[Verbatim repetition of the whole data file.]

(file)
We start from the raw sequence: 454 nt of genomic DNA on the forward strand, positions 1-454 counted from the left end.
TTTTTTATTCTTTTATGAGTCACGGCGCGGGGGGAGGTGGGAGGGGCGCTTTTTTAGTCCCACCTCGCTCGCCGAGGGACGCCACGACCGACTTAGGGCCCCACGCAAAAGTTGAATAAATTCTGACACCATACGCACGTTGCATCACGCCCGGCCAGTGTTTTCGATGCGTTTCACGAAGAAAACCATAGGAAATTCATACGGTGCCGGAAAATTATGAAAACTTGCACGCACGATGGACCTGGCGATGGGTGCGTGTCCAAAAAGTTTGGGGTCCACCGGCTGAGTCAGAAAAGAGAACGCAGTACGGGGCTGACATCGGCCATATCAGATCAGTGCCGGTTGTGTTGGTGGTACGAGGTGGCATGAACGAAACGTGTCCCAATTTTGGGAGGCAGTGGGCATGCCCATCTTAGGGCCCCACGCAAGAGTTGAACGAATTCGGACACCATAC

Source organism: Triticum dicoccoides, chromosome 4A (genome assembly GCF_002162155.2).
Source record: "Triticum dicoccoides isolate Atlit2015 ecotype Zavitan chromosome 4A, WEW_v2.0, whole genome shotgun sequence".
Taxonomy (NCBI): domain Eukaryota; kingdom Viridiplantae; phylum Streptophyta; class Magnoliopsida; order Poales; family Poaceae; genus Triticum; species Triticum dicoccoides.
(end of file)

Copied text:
We start from the raw sequence: 454 nt of genomic DNA on the forward strand, positions 1-454 counted from the left end.
TTTTTTATTCTTTTATGAGTCACGGCGCGGGGGGAGGTGGGAGGGGCGCTTTTTTAGTCCCACCTCGCTCGCCGAGGGACGCCACGACCGACTTAGGGCCCCACGCAAAAGTTGAATAAATTCTGACACCATACGCACGTTGCATCACGCCCGGCCAGTGTTTTCGATGCGTTTCACGAAGAAAACCATAGGAAATTCATACGGTGCCGGAAAATTATGAAAACTTGCACGCACGATGGACCTGGCGATGGGTGCGTGTCCAAAAAGTTTGGGGTCCACCGGCTGAGTCAGAAAAGAGAACGCAGTACGGGGCTGACATCGGCCATATCAGATCAGTGCCGGTTGTGTTGGTGGTACGAGGTGGCATGAACGAAACGTGTCCCAATTTTGGGAGGCAGTGGGCATGCCCATCTTAGGGCCCCACGCAAGAGTTGAACGAATTCGGACACCATAC

Source organism: Triticum dicoccoides, chromosome 4A (genome assembly GCF_002162155.2).
Source record: "Triticum dicoccoides isolate Atlit2015 ecotype Zavitan chromosome 4A, WEW_v2.0, whole genome shotgun sequence".
Taxonomy (NCBI): domain Eukaryota; kingdom Viridiplantae; phylum Streptophyta; class Magnoliopsida; order Poales; family Poaceae; genus Triticum; species Triticum dicoccoides.